The Catalyst's Choice
The products created depend on the availability of highly active hydrogen atoms
Both the metal and the oxide support participate in the conversion of carbon dioxide (CO2) to methane (CH4). The availability of highly active hydrogen determines the product selectivity: CH4 on large and carbon monoxide on small metal particles. Copyright 2015: American Catalysis Society
While they're essential to manufacturing everything from the case around your cell phone to the gas in your car, catalysts -- molecules that drive chemical reactions but aren't consumed by them -- are not always well understood. Take the case of a catalyst made from palladium particles. The size of the particles seemed to determine if the catalyst drove the reaction to create methane or a different compound. Knowing why would let scientists pick the product. Recently, a team from Pacific Northwest National Laboratory determined that the key difference between small and large metal particles was their ability to provide active hydrogen atoms. It is the abundance of active hydrogen atoms on the large particles that promotes the formation of methane from carbon dioxide and hydrogen. On the smaller particles, less hydrogen is available, so the catalyst produces a different product: carbon monoxide.
Why It Matters: Biofuels could ease economic, environmental, and security issues that dominate our nation's energy landscape. Agricultural wastes and other bio-sources contain massive amounts of carbon dioxide that could become the building blocks for methane and other simple fuels. To design innovative large-scale processes that turn waste into fuels, scientists must understand -- and control -- the reactions involved. Knowing why and how the size of the catalyst influences the final products is a vital step in those designs.
Agricultural wastes contain carbon dioxide. Harvested from the waste, the carbon dioxide could become the building blocks for methane and other simple fuels. Scientists recently uncovered key details about turning that recovered carbon into fuels. Stock Image.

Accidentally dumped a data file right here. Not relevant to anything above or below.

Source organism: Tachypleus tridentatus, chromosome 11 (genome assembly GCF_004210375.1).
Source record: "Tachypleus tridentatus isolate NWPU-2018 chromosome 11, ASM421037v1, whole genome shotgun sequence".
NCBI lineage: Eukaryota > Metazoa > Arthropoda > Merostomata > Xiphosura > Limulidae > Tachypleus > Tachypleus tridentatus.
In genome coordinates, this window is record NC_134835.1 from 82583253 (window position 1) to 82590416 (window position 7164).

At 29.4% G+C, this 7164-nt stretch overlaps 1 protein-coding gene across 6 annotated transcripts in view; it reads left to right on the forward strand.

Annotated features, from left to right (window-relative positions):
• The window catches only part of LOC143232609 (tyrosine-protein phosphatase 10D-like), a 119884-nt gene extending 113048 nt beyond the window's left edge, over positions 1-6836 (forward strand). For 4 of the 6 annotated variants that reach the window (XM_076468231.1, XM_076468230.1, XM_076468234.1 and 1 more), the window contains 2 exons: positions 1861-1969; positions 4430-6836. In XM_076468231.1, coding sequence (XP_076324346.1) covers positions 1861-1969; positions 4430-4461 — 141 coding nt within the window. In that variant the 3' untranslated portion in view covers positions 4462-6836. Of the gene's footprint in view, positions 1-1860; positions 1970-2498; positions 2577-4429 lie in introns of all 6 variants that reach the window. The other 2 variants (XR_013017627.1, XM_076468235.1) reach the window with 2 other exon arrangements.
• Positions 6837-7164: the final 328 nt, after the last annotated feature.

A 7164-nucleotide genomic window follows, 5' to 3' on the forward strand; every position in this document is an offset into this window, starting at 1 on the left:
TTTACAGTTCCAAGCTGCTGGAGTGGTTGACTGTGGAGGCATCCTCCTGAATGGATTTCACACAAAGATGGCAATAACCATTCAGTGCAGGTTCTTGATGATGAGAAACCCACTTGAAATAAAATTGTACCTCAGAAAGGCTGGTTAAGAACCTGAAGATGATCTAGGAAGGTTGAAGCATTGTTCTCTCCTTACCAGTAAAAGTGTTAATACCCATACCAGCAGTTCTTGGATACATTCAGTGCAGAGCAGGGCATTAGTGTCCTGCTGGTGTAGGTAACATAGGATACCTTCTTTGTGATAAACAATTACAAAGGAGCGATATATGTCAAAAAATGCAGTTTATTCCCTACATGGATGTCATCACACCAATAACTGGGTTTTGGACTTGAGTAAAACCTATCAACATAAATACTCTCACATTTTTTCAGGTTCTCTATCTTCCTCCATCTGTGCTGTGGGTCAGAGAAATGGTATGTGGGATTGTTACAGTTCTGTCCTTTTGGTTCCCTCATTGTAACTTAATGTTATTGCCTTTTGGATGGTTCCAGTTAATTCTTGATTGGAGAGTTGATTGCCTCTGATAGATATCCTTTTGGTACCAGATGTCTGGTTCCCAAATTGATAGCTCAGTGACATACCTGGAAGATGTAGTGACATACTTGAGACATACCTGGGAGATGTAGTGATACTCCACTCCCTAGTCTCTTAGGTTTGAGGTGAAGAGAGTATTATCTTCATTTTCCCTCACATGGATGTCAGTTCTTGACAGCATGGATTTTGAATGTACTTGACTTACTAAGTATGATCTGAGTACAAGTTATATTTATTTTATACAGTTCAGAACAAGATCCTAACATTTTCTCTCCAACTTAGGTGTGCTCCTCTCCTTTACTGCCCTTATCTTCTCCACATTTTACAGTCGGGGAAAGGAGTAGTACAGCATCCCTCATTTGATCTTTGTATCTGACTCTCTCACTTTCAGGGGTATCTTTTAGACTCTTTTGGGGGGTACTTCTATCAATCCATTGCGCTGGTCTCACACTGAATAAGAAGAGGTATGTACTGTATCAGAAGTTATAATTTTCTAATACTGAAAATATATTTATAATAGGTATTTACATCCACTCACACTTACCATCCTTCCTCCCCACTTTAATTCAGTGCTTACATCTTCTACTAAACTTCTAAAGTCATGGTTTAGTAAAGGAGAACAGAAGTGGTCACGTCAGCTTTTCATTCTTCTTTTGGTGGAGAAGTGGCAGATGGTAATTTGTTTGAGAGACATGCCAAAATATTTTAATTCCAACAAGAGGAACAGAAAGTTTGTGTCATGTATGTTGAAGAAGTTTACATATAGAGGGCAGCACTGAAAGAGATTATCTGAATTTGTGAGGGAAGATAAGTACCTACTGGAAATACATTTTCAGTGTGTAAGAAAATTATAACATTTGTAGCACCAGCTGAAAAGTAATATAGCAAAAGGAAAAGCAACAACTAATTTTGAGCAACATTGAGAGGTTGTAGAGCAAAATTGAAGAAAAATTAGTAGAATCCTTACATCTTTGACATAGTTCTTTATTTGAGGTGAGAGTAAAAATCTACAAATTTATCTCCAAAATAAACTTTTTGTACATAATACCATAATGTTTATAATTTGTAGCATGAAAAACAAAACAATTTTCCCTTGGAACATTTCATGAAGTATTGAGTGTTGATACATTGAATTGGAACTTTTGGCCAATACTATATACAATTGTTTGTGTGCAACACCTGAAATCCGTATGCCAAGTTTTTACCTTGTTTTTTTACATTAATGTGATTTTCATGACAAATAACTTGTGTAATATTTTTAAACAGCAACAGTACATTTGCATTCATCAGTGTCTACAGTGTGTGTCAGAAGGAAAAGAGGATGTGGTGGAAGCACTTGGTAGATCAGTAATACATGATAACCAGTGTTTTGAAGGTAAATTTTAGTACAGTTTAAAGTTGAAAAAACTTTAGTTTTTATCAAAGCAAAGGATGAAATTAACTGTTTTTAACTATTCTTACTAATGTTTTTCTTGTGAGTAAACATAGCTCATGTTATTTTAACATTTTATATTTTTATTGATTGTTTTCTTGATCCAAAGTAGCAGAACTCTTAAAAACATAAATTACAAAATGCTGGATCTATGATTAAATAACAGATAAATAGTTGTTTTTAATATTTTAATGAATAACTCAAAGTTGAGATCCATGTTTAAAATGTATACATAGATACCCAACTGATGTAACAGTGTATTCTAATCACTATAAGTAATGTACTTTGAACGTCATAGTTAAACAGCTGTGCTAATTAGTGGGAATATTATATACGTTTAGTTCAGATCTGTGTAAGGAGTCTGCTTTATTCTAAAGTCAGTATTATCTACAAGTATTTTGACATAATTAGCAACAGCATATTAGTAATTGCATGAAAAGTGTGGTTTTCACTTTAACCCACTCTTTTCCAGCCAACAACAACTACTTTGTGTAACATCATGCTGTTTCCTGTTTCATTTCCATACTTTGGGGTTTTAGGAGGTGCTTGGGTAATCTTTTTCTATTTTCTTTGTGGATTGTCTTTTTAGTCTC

Methods: The team began by synthesizing a popular metal catalyst, palladium on aluminum oxide. They prepared two samples. One sample has large metal particles; the other, small particles. The team found that the reaction kinetics and associated mechanisms were very similar, regardless of particle size. But careful kinetic studies in a flow-through reactor showed that large palladium particles preferentially produced methane while small ones preferred-or had high selectivity toward-carbon monoxide formation. Digging further, they found that the larger particles provided abundant highly active atomic hydrogen atoms, so the key difference between small and large metal particles was their ability to provide hydrogen. The abundance of active hydrogen atoms on the large particles promotes the formation of methane.
"The availability of active atomic hydrogen is critical in the conversion of carbon dioxide to methane," said Dr. Janos Szanyi, who led the study. "In small metal particles, where less hydrogen was present, the reaction stopped after removing one oxygen to yield carbon monoxide." Thus, by varying particle size, scientists can control the final product.
What's Next? Having the mechanistic details in hand, Szanyi and his coworkers are now leading research to further understand the intermediates and the associated lifetimes on the catalyst`s surface. The research will further explain the kinetics information for palladium and other catalysts, including ruthenium and rhodium. "Our ultimate goal is to understand how to control this reaction using earth-abundant metals, such as iron and cobalt," said Szanyi.
Sponsors: The catalyst preparation and catalytic measurements were supported by a Laboratory Directed Research and Development project. J.S. gratefully acknowledges the financial support of this work by the U.S. Department of Energy, Office of Science, Office of Basic Energy Sciences, Chemical Sciences, Geosciences, and Biosciences Division. J.H.K. also acknowledges the support of this work by the 2015 Research Fund of Ulsan National Institute of Science and Technology, Ulsan, Korea.
Research Area: Chemical Sciences
Reference: Wang X, H Shi, JH Kwak, and J Szanyi. 2015. "Mechanism of CO2 Hydrogenation on Pd/Al2O3 Catalysts: Kinetics and Transient DRIFTS-MS Studies." ACS Catalysis 5:6337-6349. DOI: 10.1021/acscatal.5b01464